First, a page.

By Robin Jacobson.
With Israel’s 70th birthday approaching, this is a good time to read and celebrate Israeli authors. Over the past several years, Beth El’s Book Club has read some exceptional books by Amos Oz, David Grossman, A.B. Yehoshua, Meir Shalev, and Etgar Keret, each offering a window into the nuances of Israeli culture and history. But as this list suggests, Israeli authors translated into English tend to be men; this year, why not seek out the work of talented Israeli women? All the Rivers by Dorit Rabinyan is a sensitive novel about a complicated romance between an Israeli Jew and a Palestinian Muslim. We Were the Future by Yael Neeman is a memoir of growing up on an Israeli kibbutz.
All the Rivers is set mostly in New York City during the winter of 2002-03. In that multicultural mecca where all relationships feel possible, two young people meet and fall in love. Liat, a Jewish woman from Tel Aviv, has a Fulbright fellowship to study translation. Hilmi is a talented Muslim artist from Ramallah. In Israel, this novel reaped both awards and controversy; for a time, the Israeli Ministry of Education banned the book from the national high school curriculum, concerned it would encourage Jewish-Muslim love affairs.
Ironically, the Jewish-Muslim romance depicted in the novel is so fraught that readers are unlikely to want a similar romance for themselves. Liat feels intense guilt over her relationship with Hilmi (the story is told from her point of view). She knows her family would be appalled by her love affair with a Muslim Arab (my parents would “hang me from the highest tree,” she says). She insists that the couple view their relationship as time limited, reminding Hilmi repeatedly that they will remain together only until her six-month visa expires. Then, she will return to Israel alone. This condition creates stress; one American friend asks Liat how she can love “with a stopwatch running.” Another stress is Liat’s determination to keep the romance a secret from all Israelis; when she spots an Israeli friend on the New York subway, she and Hilmi switch train cars to avoid recognition. Hilmi, in turn, finds Liat’s anxious behavior cowardly and hurtful.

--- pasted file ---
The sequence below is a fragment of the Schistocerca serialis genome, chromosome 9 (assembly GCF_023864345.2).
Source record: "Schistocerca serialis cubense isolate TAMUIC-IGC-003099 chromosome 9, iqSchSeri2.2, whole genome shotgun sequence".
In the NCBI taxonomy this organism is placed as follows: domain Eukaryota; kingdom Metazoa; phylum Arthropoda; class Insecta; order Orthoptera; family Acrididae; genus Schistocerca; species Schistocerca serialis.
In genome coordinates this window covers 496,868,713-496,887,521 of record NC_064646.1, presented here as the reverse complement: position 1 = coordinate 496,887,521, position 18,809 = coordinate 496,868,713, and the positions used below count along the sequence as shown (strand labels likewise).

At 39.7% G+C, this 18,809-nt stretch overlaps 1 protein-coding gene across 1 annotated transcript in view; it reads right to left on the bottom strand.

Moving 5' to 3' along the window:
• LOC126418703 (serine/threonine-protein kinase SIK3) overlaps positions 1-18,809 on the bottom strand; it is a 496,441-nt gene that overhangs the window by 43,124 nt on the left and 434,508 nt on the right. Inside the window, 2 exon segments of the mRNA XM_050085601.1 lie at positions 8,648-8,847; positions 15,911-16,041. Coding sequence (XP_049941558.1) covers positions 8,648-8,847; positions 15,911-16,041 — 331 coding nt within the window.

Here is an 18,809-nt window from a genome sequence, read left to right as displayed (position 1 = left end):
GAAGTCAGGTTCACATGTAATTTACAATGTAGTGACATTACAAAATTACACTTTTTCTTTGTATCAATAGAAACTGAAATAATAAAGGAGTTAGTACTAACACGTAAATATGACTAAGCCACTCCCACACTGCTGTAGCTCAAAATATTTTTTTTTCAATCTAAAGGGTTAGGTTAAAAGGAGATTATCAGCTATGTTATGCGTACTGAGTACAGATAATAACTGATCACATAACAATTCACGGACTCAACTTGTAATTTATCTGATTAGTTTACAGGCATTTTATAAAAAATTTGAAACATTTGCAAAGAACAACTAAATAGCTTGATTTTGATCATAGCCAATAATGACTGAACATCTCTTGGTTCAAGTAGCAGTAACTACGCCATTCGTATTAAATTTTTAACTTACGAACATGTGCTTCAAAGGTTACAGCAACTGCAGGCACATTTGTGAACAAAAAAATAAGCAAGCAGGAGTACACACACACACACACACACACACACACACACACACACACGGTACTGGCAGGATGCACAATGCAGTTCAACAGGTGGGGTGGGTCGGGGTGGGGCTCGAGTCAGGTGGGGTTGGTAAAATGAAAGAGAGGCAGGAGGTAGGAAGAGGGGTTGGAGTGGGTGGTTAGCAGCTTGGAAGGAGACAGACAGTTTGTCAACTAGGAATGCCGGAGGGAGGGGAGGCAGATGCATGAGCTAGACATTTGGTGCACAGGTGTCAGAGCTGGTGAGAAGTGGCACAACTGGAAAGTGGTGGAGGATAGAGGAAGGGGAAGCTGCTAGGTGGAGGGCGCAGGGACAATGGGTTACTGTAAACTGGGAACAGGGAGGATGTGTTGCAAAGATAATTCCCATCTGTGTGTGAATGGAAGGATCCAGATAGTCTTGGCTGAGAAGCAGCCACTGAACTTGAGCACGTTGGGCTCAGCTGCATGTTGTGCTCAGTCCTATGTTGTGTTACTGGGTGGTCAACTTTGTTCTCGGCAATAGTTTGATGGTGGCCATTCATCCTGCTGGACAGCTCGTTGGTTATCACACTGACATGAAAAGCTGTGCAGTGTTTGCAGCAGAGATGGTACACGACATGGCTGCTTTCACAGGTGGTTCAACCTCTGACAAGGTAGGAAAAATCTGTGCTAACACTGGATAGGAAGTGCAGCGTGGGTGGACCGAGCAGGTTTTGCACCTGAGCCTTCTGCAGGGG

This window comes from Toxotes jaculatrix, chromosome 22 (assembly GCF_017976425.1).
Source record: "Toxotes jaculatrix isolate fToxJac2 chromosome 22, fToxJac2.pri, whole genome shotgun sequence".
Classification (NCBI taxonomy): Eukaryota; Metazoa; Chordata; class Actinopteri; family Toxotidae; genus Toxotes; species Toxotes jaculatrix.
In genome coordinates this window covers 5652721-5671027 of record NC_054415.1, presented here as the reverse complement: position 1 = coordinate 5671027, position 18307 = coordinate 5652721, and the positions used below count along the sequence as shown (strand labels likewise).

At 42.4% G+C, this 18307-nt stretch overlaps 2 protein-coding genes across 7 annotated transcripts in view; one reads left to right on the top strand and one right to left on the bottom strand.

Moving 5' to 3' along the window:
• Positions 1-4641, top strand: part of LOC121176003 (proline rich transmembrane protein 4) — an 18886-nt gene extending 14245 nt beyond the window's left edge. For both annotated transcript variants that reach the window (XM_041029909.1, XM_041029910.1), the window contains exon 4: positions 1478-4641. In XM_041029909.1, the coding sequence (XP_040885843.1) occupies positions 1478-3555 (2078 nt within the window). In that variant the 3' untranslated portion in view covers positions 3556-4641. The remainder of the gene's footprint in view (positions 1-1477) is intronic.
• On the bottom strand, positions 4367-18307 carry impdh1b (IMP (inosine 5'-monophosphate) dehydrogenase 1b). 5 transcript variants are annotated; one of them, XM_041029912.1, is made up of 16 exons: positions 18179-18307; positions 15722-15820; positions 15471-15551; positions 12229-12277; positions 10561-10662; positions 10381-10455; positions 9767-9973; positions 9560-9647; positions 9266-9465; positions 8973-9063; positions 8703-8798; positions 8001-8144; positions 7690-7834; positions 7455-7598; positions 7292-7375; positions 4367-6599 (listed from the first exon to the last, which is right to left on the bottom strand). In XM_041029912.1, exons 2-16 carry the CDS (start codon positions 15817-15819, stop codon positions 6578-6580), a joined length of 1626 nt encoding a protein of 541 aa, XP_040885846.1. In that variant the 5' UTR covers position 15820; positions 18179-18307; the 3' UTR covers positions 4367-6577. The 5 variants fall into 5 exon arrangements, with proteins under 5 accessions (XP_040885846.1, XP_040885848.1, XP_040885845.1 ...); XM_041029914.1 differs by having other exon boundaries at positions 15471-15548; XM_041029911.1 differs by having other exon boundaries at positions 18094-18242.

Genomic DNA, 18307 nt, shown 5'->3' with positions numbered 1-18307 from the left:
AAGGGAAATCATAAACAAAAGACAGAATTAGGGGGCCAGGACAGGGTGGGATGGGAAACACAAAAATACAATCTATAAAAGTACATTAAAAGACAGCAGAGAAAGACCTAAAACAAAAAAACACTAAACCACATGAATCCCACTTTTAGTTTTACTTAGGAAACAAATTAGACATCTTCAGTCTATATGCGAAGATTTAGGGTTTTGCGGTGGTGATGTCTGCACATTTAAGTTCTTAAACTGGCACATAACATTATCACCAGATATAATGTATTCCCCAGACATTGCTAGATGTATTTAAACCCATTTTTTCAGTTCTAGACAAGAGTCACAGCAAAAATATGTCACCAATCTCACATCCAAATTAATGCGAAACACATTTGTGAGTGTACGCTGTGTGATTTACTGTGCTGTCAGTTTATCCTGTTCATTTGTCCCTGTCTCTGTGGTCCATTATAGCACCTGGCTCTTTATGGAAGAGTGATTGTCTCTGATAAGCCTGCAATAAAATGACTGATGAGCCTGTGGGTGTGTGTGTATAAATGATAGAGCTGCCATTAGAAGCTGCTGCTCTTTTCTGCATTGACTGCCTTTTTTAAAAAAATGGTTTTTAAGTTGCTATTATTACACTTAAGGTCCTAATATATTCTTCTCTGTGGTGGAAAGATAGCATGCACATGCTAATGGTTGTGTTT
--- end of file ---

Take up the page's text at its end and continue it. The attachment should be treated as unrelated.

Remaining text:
Yael Neeman offers an insider’s perspective on the largely bygone traditional kibbutz community. Neeman grew up on Kibbutz Yehiam in northern Israel in the 1960s and ’70s, an experience she describes as part of a bold “socialist experiment” to restructure the traditional institutions of family and home. Neeman lived with her peer group “24 hours a day, from waking until sleeping, from the babies’ house to the end of twelfth grade,” years she remembers nostalgically as “dipped in gold.” Her parents lived on the kibbutz too, but her life was separate from theirs, except for one daily visit before dinner. Kibbutz life, says Neeman, was designed to detach children from “the oppressive weight of their parents,” who might be too indulgent or too controlling or both.
Although Neeman had a happy childhood, she readily acknowledges flaws in traditional kibbutz life, mostly in that it did not meet its aspirations to be an equalitarian society. Some members had desirable positions, while others did the laundry, peeled potatoes, or cleaned the showers and toilets. Housing children separately from their parents did not free women from childcare, as envisioned; typically, women worked in the children’s houses, taking care of other people’s children. We Were the Future is a fond, but candid, look back at a distinctive Israeli institution.